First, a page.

The Great Baby Debate

The Great Baby Debate

The Great Baby Debate

There is a vast array of opinions when it comes to the discussing babies. Many cultures still today expect women to have children, an opinion on the matter is not even asked for it is expected that women want to have, and will have, children. What about the opinions of women today? Do we know what we want?

Many of us have thought about it and opinion is ultimately divided. Don’t want, Can’t have, Desperate to avoid; can there be any topic more diverse than children?

So, when are you thinking of having kids?” As personal questions go, this really is the worst. But, once you are married or happily settled in a long term partnership, it’s the one question that everyone feels they have the right to ask. The subject of having babies has become one of the most incendiary topics for women of a certain age. Statistics say that, on average, women in the UK become mothers at 30, but it is a little more complex than that.

To make matters worse, women are judged on this very personal decision – not wanting children is viewed as selfish or ruthlessly ambitious. Whereas on the other hand happy mothers who speak about their love of children are seen as smug, boring and unambitious. According to this if you have made your decision either way, you just can’t find approval anywhere.

But, what about the women that are not sure? There are plenty of them and no stereotype really captures the truth. Stylist asked these women to write in and discuss their views. Opinions ranged from “Thank you for representing different views” to “Can’t we stop judging each other?” to “You’ve left out a group of women who are ambivalent over motherhood”. However, one woman, Laura Potts from Leeds, contacted Stylist asking “Where were the women who haven’t made up her mind? I would have written something that would have resonated with countless women.”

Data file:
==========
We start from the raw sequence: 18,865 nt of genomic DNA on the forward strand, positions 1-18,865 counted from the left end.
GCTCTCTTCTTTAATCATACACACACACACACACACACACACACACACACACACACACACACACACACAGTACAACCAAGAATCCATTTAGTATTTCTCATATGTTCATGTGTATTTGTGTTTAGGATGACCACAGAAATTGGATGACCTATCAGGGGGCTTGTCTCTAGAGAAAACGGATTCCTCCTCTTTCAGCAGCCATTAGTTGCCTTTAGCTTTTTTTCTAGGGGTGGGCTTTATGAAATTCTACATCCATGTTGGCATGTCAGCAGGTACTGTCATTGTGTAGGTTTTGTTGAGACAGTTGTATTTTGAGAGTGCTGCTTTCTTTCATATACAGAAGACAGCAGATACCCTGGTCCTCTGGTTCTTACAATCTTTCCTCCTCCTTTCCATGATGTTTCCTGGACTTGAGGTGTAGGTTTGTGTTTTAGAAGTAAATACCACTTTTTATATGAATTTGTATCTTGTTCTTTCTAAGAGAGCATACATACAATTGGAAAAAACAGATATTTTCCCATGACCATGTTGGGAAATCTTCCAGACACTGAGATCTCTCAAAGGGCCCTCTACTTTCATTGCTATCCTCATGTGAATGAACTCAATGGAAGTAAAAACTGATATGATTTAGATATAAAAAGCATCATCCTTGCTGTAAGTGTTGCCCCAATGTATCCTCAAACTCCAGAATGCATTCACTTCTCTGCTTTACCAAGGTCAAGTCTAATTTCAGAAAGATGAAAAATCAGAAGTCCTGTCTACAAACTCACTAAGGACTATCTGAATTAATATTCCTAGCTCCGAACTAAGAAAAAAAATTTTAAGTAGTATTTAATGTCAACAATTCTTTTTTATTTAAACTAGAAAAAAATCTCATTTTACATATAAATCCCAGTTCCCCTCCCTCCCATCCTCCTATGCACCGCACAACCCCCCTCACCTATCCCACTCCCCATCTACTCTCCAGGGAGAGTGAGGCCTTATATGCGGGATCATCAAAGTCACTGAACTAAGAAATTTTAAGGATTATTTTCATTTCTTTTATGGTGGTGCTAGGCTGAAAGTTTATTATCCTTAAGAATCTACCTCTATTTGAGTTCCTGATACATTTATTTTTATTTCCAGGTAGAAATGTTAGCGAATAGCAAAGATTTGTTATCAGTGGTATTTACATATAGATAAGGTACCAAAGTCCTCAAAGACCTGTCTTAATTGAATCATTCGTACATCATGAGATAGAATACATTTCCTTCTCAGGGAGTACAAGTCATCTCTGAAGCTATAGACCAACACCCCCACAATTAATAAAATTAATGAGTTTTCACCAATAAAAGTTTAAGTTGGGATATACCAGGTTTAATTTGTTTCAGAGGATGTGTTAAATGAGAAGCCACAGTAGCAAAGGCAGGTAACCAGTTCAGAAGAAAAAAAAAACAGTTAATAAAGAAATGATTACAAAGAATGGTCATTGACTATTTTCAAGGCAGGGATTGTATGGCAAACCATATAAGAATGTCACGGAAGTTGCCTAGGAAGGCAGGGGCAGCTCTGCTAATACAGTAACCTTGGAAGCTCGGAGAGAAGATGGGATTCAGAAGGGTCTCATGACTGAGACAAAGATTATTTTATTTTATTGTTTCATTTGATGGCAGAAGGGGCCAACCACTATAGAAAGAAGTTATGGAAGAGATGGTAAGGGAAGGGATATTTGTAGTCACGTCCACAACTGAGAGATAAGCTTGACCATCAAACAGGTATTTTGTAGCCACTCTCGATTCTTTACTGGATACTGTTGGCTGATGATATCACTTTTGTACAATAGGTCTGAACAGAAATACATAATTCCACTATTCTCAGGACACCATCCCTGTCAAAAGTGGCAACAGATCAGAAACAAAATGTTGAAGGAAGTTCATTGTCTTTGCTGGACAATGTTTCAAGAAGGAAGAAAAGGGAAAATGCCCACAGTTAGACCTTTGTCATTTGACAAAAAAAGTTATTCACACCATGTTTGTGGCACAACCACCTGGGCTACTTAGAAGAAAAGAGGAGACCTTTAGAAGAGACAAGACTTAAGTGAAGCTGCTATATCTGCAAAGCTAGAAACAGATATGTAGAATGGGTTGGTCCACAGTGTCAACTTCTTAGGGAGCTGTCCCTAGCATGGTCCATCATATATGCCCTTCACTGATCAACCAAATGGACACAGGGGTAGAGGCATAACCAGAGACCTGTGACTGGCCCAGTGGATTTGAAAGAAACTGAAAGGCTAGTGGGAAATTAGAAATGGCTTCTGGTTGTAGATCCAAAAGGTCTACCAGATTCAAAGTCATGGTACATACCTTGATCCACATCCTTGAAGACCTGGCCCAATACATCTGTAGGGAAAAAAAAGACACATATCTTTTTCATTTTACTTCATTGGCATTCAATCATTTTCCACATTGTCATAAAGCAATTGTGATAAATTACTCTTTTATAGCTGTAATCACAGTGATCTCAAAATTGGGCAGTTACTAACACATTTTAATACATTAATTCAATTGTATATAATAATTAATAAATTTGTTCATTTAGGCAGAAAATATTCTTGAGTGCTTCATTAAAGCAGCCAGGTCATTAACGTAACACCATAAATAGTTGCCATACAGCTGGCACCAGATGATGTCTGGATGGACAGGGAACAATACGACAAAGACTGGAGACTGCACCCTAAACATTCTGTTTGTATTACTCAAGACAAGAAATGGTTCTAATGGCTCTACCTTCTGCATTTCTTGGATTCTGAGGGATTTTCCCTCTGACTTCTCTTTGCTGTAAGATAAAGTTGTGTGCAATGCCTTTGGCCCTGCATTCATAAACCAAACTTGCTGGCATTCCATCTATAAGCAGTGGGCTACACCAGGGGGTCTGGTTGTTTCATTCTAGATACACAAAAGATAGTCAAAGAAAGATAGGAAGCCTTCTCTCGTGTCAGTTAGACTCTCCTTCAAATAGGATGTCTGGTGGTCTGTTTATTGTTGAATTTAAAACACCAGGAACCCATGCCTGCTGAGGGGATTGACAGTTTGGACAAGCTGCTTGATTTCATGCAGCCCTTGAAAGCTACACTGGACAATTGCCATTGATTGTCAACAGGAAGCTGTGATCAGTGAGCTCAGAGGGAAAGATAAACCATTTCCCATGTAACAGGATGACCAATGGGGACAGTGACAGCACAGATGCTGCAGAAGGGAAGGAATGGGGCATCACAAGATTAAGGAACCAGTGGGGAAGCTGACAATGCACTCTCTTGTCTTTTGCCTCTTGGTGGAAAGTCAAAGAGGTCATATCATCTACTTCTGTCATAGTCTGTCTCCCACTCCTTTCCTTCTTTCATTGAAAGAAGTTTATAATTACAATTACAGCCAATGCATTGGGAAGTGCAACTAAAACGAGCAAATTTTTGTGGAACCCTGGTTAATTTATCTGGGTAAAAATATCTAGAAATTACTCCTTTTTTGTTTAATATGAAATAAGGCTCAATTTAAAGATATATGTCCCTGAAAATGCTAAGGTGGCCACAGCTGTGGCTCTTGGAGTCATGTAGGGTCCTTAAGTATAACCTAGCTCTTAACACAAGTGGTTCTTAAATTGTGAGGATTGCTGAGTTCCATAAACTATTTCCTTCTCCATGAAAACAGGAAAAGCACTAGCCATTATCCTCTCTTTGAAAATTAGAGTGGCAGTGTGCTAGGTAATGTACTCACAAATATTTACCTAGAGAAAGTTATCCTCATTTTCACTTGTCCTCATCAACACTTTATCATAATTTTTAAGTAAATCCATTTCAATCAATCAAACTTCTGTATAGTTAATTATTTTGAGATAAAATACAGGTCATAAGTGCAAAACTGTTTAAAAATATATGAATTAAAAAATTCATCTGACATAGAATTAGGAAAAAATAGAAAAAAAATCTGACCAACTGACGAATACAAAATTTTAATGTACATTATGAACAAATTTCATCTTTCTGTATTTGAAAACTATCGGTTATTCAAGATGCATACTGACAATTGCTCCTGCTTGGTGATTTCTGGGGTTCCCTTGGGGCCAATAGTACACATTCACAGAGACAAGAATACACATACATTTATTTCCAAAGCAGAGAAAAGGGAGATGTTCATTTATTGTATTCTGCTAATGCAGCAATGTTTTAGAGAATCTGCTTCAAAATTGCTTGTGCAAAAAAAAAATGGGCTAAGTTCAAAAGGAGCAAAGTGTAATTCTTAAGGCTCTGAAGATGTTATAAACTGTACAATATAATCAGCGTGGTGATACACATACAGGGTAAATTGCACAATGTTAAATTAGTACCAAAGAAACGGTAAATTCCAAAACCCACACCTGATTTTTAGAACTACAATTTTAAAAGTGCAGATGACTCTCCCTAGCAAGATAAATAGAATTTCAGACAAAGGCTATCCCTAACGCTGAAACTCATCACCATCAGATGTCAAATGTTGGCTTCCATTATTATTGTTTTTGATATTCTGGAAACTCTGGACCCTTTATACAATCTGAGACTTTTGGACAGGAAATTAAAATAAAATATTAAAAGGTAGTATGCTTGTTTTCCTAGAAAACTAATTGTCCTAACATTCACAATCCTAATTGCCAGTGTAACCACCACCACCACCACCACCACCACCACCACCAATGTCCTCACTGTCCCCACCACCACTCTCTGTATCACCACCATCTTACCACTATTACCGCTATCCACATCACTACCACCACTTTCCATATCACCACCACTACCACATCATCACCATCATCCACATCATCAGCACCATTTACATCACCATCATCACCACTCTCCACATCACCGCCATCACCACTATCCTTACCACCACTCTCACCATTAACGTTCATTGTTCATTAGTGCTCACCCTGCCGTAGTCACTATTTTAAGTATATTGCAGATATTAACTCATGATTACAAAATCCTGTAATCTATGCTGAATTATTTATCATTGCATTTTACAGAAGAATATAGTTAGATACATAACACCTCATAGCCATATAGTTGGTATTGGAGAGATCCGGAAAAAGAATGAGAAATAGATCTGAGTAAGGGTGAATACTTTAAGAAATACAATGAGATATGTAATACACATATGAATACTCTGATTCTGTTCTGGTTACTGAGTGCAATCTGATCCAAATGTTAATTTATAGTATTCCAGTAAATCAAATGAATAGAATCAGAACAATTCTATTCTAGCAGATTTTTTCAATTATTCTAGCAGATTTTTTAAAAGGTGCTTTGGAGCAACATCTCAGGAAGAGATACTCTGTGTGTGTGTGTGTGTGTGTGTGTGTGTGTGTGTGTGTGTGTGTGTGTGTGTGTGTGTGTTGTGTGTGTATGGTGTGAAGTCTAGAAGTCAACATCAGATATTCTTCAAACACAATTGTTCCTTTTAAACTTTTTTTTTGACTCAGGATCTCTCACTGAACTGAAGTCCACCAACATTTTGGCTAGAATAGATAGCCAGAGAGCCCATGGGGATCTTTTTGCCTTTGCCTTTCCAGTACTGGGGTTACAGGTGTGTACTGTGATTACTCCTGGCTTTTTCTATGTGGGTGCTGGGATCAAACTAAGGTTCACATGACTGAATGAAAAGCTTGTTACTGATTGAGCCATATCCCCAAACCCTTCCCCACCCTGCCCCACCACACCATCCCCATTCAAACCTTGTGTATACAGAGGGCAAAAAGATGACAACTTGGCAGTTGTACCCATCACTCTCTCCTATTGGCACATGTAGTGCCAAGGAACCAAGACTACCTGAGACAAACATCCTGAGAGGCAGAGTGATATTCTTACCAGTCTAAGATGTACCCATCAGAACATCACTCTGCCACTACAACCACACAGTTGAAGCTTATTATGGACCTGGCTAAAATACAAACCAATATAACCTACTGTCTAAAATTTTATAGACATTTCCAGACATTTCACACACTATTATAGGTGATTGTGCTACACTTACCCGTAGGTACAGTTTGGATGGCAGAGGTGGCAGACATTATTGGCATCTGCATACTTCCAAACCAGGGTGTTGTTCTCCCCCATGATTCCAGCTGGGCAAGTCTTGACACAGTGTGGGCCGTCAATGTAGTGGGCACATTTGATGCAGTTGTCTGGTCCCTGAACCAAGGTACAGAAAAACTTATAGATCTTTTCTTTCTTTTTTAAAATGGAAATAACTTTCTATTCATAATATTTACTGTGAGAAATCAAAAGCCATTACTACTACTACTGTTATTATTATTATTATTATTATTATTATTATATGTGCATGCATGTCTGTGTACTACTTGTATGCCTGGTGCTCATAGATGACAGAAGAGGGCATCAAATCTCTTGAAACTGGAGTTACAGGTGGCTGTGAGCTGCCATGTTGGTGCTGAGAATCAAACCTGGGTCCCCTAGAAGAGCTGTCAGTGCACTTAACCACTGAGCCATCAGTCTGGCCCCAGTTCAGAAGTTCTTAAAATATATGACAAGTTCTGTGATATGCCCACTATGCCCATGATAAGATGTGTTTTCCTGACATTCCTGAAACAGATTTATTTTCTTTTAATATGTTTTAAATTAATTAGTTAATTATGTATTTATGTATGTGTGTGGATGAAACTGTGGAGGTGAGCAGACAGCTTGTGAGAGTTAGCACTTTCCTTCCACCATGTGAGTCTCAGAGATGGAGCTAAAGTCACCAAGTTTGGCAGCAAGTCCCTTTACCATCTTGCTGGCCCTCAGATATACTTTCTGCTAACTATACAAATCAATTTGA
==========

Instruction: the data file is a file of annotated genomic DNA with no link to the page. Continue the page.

In her letter Laura describes how the first time one of her friends let her hold her baby daughter she remembered feeling like “her big baby eyes were staring into [her] soul”, however she did not feel the “lightning bolt that women are told they’ll feel when faced with a small human.” When another friend fell pregnant 18 months later, Laura was shocked at watching her body change and the “alien-like image of a baby’s foot pushing against her expanding stomach” never quite left her.  

Laura‘s view represents that of a lot of women today: why should women know if they want children and why should society put unnecessary pressure on women to have children? This cultural norm needs to change: men do not get asked when they are having children or if they even want children, so why should women?

By breaking these norms society as a whole will break the gender divide and move forward together in a world with greater equality for both sexes.  


Nina is in her Honours year at The University of Strathclyde in Glasgow studying History. She loves keeping fit and healthy at the gym and singing to her hearts content. Because of Nina's love of all things history related, she has a passion for reading, writing and researching. Nina is the Editor-in-Chief for an online magazine for female students at Strathclyde called Her Campus Strath and wants to continue her passion for writing after graduation.


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